Put down the spray bottle. Using aversive techniques to deter your cat from unwanted behaviours will frequently backfire on you, explains Zazie Todd, author of PURR: The Science of Making Your Cat Happy. Spraying your cat with water, shaking a can of pennies, or even clapping your hands or yelling to startle a cat have unintended consequences—one of which is a damaged relationship.

Photo homestudio/bigstock.com“Spray bottles and loud noises can make the cat very stressed because cats don’t like to get wet or to be startled,” explains Todd. “Unfortunately, when cats are stressed, they can developother behaviour issues, such as being fearful or toileting outside the litter box. There is also a risk that instead of associating the punishment with what you didn’t want them to do, they will associate it with you. This will affect your relationship with the cat.”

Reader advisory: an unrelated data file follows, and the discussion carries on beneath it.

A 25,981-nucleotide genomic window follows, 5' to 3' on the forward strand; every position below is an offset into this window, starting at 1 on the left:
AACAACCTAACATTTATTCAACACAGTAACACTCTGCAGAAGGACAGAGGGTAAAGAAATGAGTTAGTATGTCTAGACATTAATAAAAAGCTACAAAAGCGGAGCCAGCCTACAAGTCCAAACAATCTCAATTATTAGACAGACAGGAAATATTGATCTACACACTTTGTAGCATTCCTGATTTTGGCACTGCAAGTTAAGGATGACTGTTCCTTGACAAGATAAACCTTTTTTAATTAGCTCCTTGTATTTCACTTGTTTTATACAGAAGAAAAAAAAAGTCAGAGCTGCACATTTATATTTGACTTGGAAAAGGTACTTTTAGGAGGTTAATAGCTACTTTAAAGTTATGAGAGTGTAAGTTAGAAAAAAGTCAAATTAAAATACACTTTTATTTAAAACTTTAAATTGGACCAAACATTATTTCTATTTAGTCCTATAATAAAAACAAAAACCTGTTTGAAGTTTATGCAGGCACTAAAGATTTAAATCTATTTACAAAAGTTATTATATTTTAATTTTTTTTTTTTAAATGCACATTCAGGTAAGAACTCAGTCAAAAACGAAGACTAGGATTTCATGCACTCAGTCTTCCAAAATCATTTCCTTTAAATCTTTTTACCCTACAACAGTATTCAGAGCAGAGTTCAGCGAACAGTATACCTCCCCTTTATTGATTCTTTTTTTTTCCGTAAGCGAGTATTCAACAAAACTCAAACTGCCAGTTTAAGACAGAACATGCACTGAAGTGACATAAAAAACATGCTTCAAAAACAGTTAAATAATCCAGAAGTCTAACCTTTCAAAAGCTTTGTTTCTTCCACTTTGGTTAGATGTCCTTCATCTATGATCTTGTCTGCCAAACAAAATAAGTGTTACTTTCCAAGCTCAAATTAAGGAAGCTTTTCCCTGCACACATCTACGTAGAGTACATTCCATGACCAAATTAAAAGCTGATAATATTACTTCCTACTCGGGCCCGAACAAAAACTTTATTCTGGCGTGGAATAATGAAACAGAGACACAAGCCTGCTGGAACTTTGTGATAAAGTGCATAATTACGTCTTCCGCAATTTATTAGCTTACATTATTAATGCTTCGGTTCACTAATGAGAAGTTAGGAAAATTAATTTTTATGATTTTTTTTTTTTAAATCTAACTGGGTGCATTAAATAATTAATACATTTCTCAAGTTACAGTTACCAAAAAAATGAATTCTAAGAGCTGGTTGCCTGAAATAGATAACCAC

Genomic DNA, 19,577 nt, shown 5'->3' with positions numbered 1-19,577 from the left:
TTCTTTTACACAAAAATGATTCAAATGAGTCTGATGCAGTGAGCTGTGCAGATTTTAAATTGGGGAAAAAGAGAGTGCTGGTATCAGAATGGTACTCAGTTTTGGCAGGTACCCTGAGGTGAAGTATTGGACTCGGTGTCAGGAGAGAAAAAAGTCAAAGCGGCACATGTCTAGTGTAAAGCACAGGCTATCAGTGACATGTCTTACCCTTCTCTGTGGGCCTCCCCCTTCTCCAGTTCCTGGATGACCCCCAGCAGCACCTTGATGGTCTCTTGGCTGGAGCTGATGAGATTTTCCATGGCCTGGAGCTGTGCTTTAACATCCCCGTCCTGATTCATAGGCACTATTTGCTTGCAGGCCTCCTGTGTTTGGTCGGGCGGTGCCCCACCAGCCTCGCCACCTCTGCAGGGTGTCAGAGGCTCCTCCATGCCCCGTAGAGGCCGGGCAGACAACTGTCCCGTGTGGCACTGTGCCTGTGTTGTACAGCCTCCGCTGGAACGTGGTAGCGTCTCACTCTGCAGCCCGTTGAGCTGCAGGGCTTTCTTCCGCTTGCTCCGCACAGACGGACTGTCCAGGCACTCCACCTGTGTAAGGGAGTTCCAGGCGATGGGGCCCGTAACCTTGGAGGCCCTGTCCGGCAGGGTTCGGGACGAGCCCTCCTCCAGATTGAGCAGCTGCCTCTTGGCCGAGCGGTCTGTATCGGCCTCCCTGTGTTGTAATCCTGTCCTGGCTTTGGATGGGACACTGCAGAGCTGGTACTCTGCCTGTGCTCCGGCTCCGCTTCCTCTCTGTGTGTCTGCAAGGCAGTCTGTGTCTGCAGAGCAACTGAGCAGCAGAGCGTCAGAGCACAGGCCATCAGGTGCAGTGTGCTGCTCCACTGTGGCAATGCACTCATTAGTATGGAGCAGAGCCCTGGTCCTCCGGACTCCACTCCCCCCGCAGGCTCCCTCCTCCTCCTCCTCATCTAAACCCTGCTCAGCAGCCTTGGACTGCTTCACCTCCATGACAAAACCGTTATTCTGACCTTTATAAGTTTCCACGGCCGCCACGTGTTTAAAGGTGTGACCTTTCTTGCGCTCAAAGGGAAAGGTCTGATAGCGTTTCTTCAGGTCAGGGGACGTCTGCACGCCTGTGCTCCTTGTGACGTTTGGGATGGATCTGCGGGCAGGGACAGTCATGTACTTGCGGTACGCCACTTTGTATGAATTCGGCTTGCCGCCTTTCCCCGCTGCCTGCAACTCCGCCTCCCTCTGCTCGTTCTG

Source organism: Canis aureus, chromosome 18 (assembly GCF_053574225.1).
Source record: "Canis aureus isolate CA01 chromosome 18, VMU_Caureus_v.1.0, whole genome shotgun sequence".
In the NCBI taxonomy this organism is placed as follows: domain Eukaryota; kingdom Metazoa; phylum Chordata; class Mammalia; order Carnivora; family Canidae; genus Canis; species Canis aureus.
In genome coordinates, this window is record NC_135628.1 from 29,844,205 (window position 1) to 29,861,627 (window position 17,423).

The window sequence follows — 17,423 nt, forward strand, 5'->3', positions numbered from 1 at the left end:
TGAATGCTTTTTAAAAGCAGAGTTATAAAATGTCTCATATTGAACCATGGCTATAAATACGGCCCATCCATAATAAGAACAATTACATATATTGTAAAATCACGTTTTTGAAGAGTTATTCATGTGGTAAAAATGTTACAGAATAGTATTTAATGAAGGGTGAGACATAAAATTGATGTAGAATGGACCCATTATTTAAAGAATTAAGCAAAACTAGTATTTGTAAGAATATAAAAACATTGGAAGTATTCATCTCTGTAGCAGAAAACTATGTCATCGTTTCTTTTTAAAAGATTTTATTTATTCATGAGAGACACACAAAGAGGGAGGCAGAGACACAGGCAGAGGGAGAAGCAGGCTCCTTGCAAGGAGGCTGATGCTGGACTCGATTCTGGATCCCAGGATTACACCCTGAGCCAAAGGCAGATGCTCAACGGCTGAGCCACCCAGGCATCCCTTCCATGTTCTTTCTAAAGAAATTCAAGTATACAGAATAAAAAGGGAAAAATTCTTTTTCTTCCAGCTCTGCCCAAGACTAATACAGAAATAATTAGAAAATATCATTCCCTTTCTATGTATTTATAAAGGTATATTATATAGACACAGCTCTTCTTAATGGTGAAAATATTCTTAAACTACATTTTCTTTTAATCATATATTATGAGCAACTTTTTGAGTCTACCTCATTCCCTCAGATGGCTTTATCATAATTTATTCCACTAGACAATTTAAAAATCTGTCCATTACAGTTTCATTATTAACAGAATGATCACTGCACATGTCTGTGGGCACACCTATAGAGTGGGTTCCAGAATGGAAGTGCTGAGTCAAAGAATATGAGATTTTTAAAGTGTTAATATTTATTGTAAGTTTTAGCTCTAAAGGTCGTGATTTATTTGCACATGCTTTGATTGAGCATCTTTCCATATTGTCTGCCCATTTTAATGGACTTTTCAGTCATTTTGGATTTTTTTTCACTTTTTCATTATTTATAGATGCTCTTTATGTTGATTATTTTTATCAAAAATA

Photo homestudio/bigstock.com
So, what to do instead? Todd suggests the long game. “It’s best to think about the issue from your cat’s perspective and use positive reinforcement to train them to do what you would like them to do instead,” she says. “For example, suppose you want to deter your cat from getting on the kitchen countertops. There are two things that are especially important to understand from the cat’s perspective: If there’s nice food there, that’s very tempting; and cats like high up spaces. So, you need to not leave food out that will tempt them, and you should also make sure they have alternative high-up spaces instead, like a cat condo. Some people like to train their cat to stay on a cat condo or on a mat instead of coming onto the counter when they are in the kitchen. Use small treats and follow a training plan if you want to train your cat.”

This article originally appeared in the award-winning Modern Cat magazine. Subscribe today!